SUVs and crossovers are often not flashy, but they are big profit-makers for today's auto manufacturers, who are keen to market them to families looking for roomy transportation.
At the top of Kia's family-friendly vehicle range is the Sorento, a mid-size SUV that offers five- and seven-passenger seating and a choice of four-cylinder and V6 engines.
For its third model year since its last full redesign, the Sorento sees a few of its standard features shuffled around.
A backup camera is now standard from the LX Turbo on up, and the addition of a UVO 4.3-inch touchscreen to the entry-level LX 2.4 model foreshadows the mandatory backup camera law that goes into effect during the 2018 calendar year.
Blind spot detection, rear cross traffic alert and supervision gauge cluster are now standard in the LX V6 (shuffled down from the EX, and the EX V6 model gains LED taillights, smart power tailgate and sound-reducing front door glass that used to be exclusive to SX trims and up.
In SX and SXL trims, the steering wheel and shifter are now full leather, instead of combining leather and wood trim. The SX+ model becomes an SXL and gains chrome wheels and side moulding.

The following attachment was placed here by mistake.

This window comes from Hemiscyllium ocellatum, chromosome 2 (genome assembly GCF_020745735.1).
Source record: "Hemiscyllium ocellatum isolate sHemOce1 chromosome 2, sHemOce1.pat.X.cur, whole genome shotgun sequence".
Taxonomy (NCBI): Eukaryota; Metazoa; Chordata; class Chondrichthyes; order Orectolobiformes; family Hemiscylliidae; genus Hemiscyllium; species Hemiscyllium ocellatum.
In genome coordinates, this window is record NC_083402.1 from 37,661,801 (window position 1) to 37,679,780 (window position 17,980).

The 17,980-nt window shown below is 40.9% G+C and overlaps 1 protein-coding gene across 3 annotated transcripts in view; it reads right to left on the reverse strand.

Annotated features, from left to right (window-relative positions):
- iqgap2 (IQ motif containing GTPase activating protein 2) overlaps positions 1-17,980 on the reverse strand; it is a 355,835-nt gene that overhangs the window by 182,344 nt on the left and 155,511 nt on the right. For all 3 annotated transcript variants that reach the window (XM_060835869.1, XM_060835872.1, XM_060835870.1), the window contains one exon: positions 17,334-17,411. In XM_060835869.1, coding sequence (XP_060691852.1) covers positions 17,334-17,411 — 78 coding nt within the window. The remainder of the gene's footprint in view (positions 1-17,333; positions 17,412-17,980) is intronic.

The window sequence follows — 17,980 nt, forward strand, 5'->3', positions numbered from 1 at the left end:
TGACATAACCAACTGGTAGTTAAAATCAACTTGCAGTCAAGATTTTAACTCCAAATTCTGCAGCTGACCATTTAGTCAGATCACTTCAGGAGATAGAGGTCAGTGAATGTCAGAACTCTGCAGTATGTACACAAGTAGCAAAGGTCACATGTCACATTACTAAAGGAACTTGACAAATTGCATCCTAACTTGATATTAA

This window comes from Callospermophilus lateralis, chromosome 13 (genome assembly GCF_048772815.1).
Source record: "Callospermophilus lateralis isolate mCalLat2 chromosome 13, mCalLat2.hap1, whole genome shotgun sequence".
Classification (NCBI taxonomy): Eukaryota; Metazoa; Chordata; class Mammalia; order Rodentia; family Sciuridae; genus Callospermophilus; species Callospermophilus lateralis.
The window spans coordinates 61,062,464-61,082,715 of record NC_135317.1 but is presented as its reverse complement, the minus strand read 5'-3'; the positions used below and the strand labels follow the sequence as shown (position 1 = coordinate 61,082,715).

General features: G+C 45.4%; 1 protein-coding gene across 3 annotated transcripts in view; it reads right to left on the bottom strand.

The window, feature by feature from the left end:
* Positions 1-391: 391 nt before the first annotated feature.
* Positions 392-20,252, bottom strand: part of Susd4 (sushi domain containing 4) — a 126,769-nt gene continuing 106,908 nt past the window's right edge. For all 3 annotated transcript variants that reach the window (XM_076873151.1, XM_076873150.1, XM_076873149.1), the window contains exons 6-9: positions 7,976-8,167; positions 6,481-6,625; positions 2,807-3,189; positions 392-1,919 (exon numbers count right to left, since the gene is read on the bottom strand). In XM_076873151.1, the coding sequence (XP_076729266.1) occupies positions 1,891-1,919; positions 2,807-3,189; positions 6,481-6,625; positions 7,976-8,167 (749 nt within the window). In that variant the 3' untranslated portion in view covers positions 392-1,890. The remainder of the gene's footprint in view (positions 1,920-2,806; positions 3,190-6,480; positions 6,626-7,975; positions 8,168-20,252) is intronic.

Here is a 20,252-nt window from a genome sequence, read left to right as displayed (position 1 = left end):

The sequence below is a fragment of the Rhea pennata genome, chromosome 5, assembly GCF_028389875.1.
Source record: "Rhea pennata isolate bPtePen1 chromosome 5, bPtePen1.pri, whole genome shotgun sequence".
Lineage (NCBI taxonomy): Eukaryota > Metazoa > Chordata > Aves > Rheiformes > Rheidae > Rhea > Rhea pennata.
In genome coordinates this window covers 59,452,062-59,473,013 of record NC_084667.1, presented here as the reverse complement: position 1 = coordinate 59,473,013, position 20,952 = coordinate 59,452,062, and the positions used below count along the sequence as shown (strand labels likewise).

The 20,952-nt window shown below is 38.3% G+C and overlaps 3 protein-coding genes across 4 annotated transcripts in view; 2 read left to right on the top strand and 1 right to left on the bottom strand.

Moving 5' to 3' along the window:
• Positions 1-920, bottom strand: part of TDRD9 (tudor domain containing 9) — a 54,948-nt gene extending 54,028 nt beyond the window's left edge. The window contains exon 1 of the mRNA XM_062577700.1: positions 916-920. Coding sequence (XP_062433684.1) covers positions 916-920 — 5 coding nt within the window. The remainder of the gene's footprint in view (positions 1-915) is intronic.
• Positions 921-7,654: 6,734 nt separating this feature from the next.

Finally, all models get a larger blind spot warning indicator, deeper cup holders and improved headlight lenses.
Unchanged are the Sorento's mechanical offerings, which comprise a 2.4L four-cylinder (LX and LX AWD; 185 hp/178 lb-ft of torque), a 2.0L turbocharged four-cylinder (LX Turbo, EX Turbo, SX Turbo; 240 hp/260 lb-ft) and a 3.3L V6 (LX V6, EX V6, SX V6, SLX; 290 hp/252 lb-ft).
All versions use a six-speed automatic transmission and AWD is standard save for the entry-level model.
On paper, the 2.4L engine seems under-powered for a vehicle of this size, but it actually hauls the big Sorento around with surprising ease, at least when the vehicle is unloaded. The V6 is a smooth and strong performer, but is also by far the thirstiest of the three engines on offer. Regardless of trim, the interior is beautifully assembled with quality materials that make this SUV feel more expensive than it is. As a result, this is one of the few vehicles in this class whose interior feels like it belongs in a vehicle that carries the nearly $50,000 price tag attached to the SXL.
While that list of engine choices makes the number of trims seem vast, LX, EX and SX models share most of their standard kit regardless of engine.
LX gets air conditioning, six-speaker stereo, cruise control, 17-inch alloy wheels, heated front seats, manual driver's seat adjustment and backup sensors.
Moving up to the EX brings a raft of extras, including 18-inch wheels, dual-zone climate control, seven-inch display audio 110-volt power outlet, passive keyless entry, rear door sunshades, heated steering wheel, auto-dimming rearview mirror and a 14-way power driver's seat.
SX models get 19-inch wheels, premium stereo, navigation with an eight-inch touchscreen, leather seating and ventilated front seats.
Fuel consumption estimates range from 11.2/8.3 L/100 km (city/highway) in the LX FWD to 14.0/10.1 with the V6 and AWD.
This vehicle has not yet been reviewed